Bipolar Disorder

Bipolar Disorder

Definition: Bipolar disorders are a type of mood disorder where individuals find their moods cycling between mania and depression.


There are three forms of bipolar disorder, bipolar I, bipolar II, and cyclothymia or cyclothymic disorder. They both share similar symptoms, cycling between mania and/or hypomania and depression, however, they present in different ways. Typically, bipolar manifests between the ages of 15 and 40, but it can occur at an earlier or later age.

Each of these conditions will vary in terms of symptoms and severity. Bipolar I involves a person’s moods cycling between depression and at least one episode of mania with episodes lasting for at least one week. Bipolar II can look similar to bipolar I, but it has periods of hypomania instead of manic episodes. Cyclothymia tends to present less severe moods but changes are often more frequent and, if left untreated, can change into bipolar I or bipolar II.


Symptoms for bipolar disorders are grouped into three categories: manic and depressive. Depending on whether an individual has bipolar I or II or cyclothymia, these can manifest in different ways.

Manic symptoms:

  • Agitation and irritability
  • Easily distracted
  • Impulsivity and/or risk-taking behaviours
  • Inflated sense of self
  • Not sleeping much if at all
  • Racing thoughts
  • Rapid/fast talking

Depressive symptoms:

  • Difficulty sleeping or too much sleep
  • Fatigue
  • Feelings of despair and/or guilt
  • Feelings of sadness, emptiness and hopelessness
  • Loss of interest or pleasure in activities
  • Poor appetite
  • Self-doubt
  • Thoughts of suicide and/or self-harm

People may experience some or all of the above symptoms. In some individuals, there may be additional symptoms including anxiety, psychosis, catatonia and more.

Note: Hypomania tends to be a less extreme form of mania. Symptoms and behaviours can be similar but generally don’t last as long and aren’t as severe.


As with any health condition, treatment can vary from person to person. What’s helpful for one may not be helpful for another, however, there are some treatments available that can and do help those struggling with bipolar disorder. Treatments include:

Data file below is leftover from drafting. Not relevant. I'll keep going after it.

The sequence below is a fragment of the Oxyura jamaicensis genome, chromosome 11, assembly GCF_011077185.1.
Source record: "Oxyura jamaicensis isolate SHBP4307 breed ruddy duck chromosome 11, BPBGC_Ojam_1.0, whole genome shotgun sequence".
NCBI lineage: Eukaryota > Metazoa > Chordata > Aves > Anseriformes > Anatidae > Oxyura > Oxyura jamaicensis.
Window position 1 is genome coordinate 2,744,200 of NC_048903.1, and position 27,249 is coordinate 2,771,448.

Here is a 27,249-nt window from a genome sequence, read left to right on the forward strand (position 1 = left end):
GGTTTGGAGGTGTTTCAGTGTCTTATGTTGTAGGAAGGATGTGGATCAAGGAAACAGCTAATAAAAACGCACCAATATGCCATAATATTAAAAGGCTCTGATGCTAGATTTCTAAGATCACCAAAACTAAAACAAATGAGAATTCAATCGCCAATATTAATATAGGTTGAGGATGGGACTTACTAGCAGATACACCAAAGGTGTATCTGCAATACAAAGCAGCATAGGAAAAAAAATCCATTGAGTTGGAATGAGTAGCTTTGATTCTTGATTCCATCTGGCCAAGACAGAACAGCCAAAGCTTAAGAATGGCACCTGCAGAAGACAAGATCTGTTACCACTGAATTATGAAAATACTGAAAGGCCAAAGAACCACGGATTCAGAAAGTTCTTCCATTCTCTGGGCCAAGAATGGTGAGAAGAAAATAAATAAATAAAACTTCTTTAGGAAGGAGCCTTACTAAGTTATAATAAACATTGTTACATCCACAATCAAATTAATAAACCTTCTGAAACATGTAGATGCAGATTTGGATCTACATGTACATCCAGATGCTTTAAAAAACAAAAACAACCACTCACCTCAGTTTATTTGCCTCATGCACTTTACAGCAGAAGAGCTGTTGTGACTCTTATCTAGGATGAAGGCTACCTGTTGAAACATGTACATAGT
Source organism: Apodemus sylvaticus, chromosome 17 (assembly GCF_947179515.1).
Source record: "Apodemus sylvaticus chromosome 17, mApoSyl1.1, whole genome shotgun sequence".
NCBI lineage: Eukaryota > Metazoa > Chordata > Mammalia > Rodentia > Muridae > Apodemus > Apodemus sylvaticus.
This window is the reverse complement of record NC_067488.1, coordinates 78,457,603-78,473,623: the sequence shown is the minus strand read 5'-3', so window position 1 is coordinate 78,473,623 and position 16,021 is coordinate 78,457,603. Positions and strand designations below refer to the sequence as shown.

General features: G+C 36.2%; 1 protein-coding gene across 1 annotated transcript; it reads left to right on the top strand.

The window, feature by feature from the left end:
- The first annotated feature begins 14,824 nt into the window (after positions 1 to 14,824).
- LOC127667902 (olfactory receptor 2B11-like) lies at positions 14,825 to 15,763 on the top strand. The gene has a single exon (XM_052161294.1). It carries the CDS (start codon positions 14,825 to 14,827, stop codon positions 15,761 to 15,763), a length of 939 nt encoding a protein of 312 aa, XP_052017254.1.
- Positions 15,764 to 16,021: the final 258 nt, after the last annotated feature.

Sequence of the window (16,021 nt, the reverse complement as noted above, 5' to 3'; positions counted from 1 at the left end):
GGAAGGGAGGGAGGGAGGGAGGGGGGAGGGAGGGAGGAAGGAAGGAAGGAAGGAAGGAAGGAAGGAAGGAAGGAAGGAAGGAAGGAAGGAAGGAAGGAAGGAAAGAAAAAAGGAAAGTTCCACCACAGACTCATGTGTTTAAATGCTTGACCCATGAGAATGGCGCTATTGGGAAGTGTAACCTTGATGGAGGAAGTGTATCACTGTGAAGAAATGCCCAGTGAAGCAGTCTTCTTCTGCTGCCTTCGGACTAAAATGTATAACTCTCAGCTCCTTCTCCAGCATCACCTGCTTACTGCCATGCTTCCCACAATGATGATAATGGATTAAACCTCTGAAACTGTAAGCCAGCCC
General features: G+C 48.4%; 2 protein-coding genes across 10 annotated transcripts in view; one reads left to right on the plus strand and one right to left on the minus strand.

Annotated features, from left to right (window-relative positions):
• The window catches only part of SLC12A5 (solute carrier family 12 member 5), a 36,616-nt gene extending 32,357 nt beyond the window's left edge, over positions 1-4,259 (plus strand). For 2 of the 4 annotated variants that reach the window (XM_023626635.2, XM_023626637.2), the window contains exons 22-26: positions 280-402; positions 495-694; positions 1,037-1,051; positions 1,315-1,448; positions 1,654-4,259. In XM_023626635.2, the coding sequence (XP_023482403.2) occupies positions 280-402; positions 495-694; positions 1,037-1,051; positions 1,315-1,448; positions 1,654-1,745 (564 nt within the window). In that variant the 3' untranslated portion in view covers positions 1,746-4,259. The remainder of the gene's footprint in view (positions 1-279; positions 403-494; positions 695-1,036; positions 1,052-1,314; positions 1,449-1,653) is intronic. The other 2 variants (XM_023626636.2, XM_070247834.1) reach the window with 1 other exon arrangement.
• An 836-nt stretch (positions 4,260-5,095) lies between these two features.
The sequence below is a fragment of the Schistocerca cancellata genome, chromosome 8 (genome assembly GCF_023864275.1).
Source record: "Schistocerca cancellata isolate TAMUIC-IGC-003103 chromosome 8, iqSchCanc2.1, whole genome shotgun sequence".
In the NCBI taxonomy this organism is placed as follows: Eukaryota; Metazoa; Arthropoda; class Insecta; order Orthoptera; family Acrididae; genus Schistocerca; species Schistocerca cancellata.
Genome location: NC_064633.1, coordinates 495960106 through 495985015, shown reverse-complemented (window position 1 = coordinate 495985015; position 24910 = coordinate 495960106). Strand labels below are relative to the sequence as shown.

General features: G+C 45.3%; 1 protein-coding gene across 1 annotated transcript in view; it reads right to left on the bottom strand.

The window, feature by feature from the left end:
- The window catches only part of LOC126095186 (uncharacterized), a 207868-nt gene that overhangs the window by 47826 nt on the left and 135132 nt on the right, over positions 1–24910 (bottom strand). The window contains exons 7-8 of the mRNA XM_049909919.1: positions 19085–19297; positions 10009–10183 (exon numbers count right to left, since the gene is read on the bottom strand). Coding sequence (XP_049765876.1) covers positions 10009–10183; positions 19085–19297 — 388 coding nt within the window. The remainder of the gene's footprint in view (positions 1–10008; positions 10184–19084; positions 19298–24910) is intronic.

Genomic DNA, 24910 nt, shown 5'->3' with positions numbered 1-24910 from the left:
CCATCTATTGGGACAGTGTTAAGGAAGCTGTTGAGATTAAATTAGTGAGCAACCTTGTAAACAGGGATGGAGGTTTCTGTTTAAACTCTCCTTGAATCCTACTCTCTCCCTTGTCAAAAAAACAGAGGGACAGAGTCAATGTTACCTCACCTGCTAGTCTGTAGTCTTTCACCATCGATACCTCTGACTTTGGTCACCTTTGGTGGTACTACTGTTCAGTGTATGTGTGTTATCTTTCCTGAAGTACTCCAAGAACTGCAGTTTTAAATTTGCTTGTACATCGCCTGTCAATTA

• Medication: There are many different kinds of medications, including mood stabilisers and antidepressants, that can help those manage symptoms better.
  • Psychotherapy: There is also a range of therapies that have been found to have a positive effect on those experiencing bipolar. These include talk therapy, cognitive behavioural therapy (CBT), dialectical behavioural therapy (DBT), interpersonal and social rhythm therapy (IPSRT), and group or family therapy. In some cases, those with bipolar disorders have found electroconvulsive therapy (ECT) to be beneficial. While there has been a lot of stigma surrounding this specific type of treatment, modern medicine has allowed it to be a safe and effective treatment for many health conditions.
  • Transcranial magnetic stimulation (TMS) or vagus nerve stimulation (VNS): These are alternative options for when other treatments haven’t worked.

It’s best to talk to your health team when looking at treatment options. They can recommend and guide you through what could be the best fit for you and your well-being.

I have a loved one experiencing bipolar disorder, how can I help?

If you have a loved one who is struggling, having an open conversation about how you can best support them can mean the world. For example, asking how you can best support them on their journey. Simply being a friend can often be the best thing to do. Maybe even working on a well-being plan with your loved one that may be useful to both of you.

Understanding this condition is also immensely helpful. It can help you and your loved one to better work with what they’re going through. It’s equally important to also remember to take time out for yourself for self-care.

Bipolar disorders are complex conditions, but it’s important for those struggling to know that bipolar can be managed. You can find ways to cope with it and manage it. There is always hope and people who care about you who will support you on your journey.

Resources and Links

Voices of Hope does not offer direct mental health services and our team is not comprised of trained mental health professionals. If you require assistance, we recommend visiting our resources page for helpful information.

If you are in immediate risk of harm to yourself or others, or need advice for someone in your life that is at risk of immediate harm to themselves please contact your local emergency services.